Those working at this research facility are dedicated people. Dr. Brewer (see link to a video of his lecture below) has corresponded extensively with me, making his cogent case for the value of his cutting edge work that promises to not only be a predictor of Alzheimer's, but to use exact MRI measurements to provide an objective index of the disease that could someday lead to a cure. He is not in charge of the screening test, which I'm sure has passed various ethics committee approvals and extensive analysis of potential liability. The director of psychology, whom I refer to as CJ, has responded to many of my concerns about MoCA, rightly pointing out that those who would be most distressed by a false positive, are extensively counseled about the limitations of the testing and not simply shown the dooor after such devastating news.

Yet, real issues remain. Group dynamics, whether among police, military, theoretical physicists, or medical researchers all have a certain pattern. Given their challenges, the need to define values and to resist outside influence is always great. In spite of what the Alzhiemers Association says (see note below) memory loss comes with advanced age to all, and differentiating it from disease is essential. We put "normal" and "disease" in different conceptual categories, yet one lives long enough, however we describe it, severe memory decline is certain. The only choice we have in the near term is to deal with this as a society, something that should not be consigned to any profession, that while dedicated to cure, has tangential interests that can conflict with best achieving the larger conception of this goal, one that transcends medical cure to look at acceptance, resolution, and well being.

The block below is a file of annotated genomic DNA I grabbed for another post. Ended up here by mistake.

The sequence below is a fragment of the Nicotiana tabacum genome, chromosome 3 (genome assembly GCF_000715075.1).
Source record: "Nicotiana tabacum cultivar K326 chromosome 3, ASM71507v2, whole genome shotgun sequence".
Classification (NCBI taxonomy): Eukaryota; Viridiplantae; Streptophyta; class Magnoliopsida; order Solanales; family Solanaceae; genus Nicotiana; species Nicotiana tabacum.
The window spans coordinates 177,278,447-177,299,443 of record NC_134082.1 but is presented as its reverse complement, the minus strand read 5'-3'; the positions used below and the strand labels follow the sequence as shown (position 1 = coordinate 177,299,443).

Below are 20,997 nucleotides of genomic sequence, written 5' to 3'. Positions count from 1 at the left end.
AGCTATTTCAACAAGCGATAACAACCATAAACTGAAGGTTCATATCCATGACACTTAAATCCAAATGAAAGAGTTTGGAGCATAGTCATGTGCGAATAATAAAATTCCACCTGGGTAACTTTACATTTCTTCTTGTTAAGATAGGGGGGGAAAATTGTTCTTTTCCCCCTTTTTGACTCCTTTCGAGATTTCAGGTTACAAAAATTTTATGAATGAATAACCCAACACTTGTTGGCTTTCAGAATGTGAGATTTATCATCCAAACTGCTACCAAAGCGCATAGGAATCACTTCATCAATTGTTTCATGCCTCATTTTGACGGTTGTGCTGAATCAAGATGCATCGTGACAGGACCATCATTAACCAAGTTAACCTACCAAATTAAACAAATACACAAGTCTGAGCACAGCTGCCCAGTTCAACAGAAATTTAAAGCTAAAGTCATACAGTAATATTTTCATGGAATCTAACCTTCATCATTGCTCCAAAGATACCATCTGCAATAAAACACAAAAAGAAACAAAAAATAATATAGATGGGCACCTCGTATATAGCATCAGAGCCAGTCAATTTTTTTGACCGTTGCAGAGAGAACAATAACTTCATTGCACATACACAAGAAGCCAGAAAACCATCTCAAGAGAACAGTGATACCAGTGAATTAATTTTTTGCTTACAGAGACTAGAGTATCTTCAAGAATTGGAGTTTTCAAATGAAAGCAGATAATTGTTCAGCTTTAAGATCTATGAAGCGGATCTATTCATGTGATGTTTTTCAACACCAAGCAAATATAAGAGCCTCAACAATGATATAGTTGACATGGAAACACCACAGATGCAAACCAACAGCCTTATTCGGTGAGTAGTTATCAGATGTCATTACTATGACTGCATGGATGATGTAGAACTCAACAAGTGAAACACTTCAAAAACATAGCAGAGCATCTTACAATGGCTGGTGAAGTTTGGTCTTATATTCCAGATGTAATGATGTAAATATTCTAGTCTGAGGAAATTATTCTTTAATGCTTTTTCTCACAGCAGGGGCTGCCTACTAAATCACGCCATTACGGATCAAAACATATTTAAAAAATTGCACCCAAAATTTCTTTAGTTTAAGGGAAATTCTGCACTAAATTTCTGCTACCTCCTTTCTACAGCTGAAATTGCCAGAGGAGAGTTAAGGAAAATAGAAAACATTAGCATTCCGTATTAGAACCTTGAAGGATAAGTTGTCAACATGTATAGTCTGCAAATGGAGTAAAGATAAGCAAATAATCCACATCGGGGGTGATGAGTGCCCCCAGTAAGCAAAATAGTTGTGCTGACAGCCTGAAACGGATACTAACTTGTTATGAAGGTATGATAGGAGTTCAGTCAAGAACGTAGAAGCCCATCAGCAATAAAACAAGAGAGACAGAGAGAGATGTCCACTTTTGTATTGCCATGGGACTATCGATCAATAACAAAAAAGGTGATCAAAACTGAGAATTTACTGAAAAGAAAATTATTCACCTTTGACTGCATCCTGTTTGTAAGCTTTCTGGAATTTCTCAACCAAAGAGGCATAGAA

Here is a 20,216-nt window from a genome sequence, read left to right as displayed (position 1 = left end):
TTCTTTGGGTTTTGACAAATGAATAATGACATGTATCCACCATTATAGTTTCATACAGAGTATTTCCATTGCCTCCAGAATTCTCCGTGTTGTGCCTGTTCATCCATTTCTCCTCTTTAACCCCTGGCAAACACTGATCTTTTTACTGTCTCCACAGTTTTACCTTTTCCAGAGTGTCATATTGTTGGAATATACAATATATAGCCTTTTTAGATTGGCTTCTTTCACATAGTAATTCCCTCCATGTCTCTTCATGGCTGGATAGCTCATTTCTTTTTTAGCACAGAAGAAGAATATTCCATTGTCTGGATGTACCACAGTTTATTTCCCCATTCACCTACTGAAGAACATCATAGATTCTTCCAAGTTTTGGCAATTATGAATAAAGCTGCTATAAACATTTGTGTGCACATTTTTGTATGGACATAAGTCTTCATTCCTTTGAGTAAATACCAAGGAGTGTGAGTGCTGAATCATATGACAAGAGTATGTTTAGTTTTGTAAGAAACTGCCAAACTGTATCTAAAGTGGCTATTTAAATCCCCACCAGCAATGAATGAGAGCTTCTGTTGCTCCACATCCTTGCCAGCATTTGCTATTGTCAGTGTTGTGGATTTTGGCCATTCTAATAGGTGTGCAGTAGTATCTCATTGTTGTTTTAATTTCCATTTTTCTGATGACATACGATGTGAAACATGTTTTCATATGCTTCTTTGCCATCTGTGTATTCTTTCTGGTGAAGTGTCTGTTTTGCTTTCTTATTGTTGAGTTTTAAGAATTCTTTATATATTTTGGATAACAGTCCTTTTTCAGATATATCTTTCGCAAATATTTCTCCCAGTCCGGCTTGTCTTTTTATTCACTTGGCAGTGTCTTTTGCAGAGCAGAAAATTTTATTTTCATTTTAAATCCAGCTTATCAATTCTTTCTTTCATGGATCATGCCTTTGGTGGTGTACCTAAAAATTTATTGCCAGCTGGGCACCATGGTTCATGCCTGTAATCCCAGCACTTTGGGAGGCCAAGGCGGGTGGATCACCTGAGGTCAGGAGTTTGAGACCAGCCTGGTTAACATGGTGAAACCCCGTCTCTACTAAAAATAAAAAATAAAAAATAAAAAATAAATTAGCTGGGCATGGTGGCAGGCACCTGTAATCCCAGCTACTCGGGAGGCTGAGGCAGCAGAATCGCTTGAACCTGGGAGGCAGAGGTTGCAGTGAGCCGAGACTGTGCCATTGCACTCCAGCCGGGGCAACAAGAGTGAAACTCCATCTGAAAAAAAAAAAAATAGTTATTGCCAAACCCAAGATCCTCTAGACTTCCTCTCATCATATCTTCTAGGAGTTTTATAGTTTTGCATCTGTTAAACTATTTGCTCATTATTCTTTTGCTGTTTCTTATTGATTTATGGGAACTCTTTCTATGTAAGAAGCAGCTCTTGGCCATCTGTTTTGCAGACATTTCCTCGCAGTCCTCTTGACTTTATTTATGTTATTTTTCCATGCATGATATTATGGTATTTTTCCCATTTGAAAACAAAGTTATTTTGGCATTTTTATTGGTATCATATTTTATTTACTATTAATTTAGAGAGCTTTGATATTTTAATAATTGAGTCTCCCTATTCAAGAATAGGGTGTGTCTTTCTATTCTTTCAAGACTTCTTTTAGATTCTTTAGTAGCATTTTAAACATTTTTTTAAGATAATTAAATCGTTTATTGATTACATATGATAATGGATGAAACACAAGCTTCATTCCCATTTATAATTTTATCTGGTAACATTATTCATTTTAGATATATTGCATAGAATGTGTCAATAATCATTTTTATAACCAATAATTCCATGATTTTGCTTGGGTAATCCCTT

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Addenda and Notes

First let me point out the complexity of this subject, as even the diagnostic terminology is ambiguous. The best source for those who want to research this is Medscape, which posts online the full research reports of all medical conditions including dementing ones. Here's a link to Medscape with a sample search.

Other search engines such as Google will lead you to commercial promotions, many by MDs, that promise cures that have never been validated as effective.